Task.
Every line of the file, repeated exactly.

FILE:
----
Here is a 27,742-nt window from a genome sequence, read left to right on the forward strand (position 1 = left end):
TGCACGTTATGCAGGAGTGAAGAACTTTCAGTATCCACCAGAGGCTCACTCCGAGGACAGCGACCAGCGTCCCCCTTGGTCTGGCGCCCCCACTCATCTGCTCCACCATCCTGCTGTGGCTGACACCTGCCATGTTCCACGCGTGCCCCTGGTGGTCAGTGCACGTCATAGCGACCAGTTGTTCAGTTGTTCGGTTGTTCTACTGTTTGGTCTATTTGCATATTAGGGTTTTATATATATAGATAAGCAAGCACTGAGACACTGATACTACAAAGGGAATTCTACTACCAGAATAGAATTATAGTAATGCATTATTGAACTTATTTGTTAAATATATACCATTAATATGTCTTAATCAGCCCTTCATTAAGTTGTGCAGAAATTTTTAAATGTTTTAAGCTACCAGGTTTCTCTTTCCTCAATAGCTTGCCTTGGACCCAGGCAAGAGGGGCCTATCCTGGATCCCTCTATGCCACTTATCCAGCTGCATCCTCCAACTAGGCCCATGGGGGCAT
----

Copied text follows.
Here is a 27,742-nt window from a genome sequence, read left to right on the forward strand (position 1 = left end):
TGCACGTTATGCAGGAGTGAAGAACTTTCAGTATCCACCAGAGGCTCACTCCGAGGACAGCGACCAGCGTCCCCCTTGGTCTGGCGCCCCCACTCATCTGCTCCACCATCCTGCTGTGGCTGACACCTGCCATGTTCCACGCGTGCCCCTGGTGGTCAGTGCACGTCATAGCGACCAGTTGTTCAGTTGTTCGGTTGTTCTACTGTTTGGTCTATTTGCATATTAGGGTTTTATATATATAGATAAGCAAGCACTGAGACACTGATACTACAAAGGGAATTCTACTACCAGAATAGAATTATAGTAATGCATTATTGAACTTATTTGTTAAATATATACCATTAATATGTCTTAATCAGCCCTTCATTAAGTTGTGCAGAAATTTTTAAATGTTTTAAGCTACCAGGTTTCTCTTTCCTCAATAGCTTGCCTTGGACCCAGGCAAGAGGGGCCTATCCTGGATCCCTCTATGCCACTTATCCAGCTGCATCCTCCAACTAGGCCCATGGGGGCAT